Christian teachers teach all the time, whether they know it or not. I think to keep teaching fun, God provides us the occassional “aha” or teaching moment. It’s our job to recognize those windows of opportunity to unite kids with their God and a greater understanding of the faith. Besides these golden moments, Christian teachers should expect a few other things. If you’ve decided to teach children or have been teaching for a long time, review these 10 things Christian teachers should expect.
1) Expect some sleepness nights. If you were just teaching ABCs and 123s you could work hard and then lay down peacefully for a good night’s sleep. However, your teaching is meant to win and keep souls, a bigger responsibility than providing basic education, although that’s a huge one. From experience, praying for kids is a constant responsibility that can cost you sleep. It’s worth it to know you’ve done all!
2) Expect to be different. You are unique and not like any other teacher. Expect your differences and special qualities to become more apparent during your tenure as a teacher.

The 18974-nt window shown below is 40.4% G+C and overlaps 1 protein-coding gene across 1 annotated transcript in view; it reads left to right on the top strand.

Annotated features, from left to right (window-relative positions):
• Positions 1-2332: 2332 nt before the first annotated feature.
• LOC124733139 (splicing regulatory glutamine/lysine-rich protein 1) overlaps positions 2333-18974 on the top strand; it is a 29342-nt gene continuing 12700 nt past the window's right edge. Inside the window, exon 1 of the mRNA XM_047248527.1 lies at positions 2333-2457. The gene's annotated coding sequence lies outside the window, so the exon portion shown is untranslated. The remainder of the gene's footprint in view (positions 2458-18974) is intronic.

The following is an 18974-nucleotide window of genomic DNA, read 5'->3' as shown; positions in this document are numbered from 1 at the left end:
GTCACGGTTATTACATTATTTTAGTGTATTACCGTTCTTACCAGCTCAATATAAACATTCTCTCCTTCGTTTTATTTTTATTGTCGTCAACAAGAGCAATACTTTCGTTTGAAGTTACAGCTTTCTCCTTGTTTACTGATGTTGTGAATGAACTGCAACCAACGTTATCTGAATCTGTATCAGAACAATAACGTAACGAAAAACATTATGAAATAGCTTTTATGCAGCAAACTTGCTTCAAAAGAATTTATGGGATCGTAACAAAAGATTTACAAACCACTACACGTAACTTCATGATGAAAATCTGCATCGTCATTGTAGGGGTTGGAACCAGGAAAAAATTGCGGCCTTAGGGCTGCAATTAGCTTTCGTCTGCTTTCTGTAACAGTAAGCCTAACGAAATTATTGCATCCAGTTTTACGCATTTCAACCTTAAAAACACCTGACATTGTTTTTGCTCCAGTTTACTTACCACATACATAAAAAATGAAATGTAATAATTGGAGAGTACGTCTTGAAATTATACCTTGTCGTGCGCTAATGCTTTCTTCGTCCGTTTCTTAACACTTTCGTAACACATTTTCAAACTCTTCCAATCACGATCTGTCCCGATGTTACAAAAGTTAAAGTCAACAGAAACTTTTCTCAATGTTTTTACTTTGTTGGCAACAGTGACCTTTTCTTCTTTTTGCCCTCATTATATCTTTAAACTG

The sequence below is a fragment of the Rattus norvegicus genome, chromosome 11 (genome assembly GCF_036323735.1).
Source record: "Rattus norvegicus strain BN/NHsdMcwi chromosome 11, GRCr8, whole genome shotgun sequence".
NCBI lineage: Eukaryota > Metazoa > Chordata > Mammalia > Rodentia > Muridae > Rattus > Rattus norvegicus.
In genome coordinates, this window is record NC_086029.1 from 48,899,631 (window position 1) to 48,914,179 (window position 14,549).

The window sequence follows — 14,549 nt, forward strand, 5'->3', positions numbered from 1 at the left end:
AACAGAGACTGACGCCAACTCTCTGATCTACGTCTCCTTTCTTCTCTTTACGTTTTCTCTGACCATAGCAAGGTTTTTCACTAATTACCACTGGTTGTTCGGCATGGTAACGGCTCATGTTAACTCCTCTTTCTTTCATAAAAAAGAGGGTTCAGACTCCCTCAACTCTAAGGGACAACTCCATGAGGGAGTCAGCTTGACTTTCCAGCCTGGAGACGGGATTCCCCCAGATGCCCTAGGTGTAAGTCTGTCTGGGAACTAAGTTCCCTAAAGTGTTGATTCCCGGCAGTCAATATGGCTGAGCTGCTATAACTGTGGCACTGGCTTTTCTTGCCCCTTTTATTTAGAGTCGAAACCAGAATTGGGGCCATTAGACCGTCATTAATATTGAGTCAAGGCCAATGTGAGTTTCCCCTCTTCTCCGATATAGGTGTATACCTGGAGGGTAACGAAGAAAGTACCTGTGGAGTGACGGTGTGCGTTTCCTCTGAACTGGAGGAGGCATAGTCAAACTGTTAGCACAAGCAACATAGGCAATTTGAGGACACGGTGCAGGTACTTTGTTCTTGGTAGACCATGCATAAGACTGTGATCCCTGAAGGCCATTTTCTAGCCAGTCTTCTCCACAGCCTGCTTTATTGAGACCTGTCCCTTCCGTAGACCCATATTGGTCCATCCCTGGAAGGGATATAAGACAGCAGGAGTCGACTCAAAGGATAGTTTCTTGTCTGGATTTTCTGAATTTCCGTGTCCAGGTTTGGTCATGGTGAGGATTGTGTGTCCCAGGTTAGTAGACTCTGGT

3) Expect to give loads of hugs. Kids are affectionate and loving. All children really want is love. They will forgive the awkward lesson and forgotten snack, as long as you show them how much you care.
4) Expect God-ordained teaching moments. I mentioned this already but it bears repeating. Toss out the lesson when these moments arrive. Go with the Spirit!
5) Expect to find hidden skills in others. As a leader, you’ll have to learn how to find hidden skils in volunteers. For example, if a helper is a good singer, move her towards helping with worship. If he’s good with inpsirational games, nudge the volunteer toward planning some activities. Expect to help people find their place.
6) Be prepared, always. Have a go-to lesson, or two, ready for emergencies. People get sick, life emergencies happen. If you have to fill in for a teacher, you won’t have to worry.
7) Don’t segregate yourself with the kids. Seek fellowship with adults regularly.
8) Expect to say, “No” occasionally. This means to kids, parents and staff. You need time off too.
9) Expect to invest in your ministry. I have worked with different size churches with different budgets. There have been times when I’ve created curriculum on a shoestring budget. There’s also times when money was not a problem. Regardless, you should expect to invest in your ministry. Buy tools for yourself that will help you teach like a day planner or some special software.
10) Expect to share. If you don’t have enough for the whole class, keep it tucked away. Don’t eat or snack in front of kids without sharing. Sharing sets a good example for the kids you are destined to reach.
Read more from Mimi by visiting her blog, Encouragement for Christians.
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